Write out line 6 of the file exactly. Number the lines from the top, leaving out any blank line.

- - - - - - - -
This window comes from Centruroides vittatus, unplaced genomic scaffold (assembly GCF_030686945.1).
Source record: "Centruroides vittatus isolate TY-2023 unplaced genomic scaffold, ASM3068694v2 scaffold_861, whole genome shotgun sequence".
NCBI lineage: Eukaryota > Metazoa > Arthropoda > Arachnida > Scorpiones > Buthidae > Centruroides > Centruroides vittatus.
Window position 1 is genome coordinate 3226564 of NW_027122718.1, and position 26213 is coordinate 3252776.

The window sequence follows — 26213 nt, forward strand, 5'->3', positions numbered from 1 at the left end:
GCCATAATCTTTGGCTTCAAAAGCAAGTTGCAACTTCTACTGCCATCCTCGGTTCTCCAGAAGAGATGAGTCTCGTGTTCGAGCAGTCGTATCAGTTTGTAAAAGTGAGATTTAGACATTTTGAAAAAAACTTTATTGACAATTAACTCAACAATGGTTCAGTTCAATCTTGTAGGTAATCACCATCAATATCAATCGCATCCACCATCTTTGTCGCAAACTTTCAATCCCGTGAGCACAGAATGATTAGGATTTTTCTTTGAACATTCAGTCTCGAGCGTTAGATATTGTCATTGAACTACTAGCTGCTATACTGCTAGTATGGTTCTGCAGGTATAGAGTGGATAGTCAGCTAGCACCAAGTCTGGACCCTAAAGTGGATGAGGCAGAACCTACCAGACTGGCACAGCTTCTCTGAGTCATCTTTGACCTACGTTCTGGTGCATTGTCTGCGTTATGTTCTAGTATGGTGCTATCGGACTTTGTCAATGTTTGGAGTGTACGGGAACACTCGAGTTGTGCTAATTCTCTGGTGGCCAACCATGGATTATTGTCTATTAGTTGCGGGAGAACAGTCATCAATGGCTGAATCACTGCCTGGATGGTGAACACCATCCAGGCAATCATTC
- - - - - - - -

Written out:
GCCATAATCTTTGGCTTCAAAAGCAAGTTGCAACTTCTACTGCCATCCTCGGTTCTCCAGAAGAGATGAGTCTCGTGTTCGAGCAGTCGTATCAGTTTGTAAAAGTGAGATTTAGACATTTTGAAAAAAACTTTATTGACAATTAACTCAACAATGGTTCAGTTCAATCTTGTAGGTAATCACCATCAATATCAATCGCATCCACCATCTTTGTCGCAAACTTTCAATCCCGTGAGCACAGAATGATTAGGATTTTTCTTTGAACATTCAGTCTCGAGCGTTAGATATTGTCATTGAACTACTAGCTGCTATACTGCTAGTATGGTTCTGCAGGTATAGAGTGGATAGTCAGCTAGCACCAAGTCTGGACCCTAAAGTGGATGAGGCAGAACCTACCAGACTGGCACAGCTTCTCTGAGTCATCTTTGACCTACGTTCTGGTGCATTGTCTGCGTTATGTTCTAGTATGGTGCTATCGGACTTTGTCAATGTTTGGAGTGTACGGGAACACTCGAGTTGTGCTAATTCTCTGGTGGCCAACCATGGATTATTGTCTATTAGTTGCGGGAGAACAGTCATCAATGGCTGAATCACTGCCTGGATGGTGAACACCATCCAGGCAATCATTC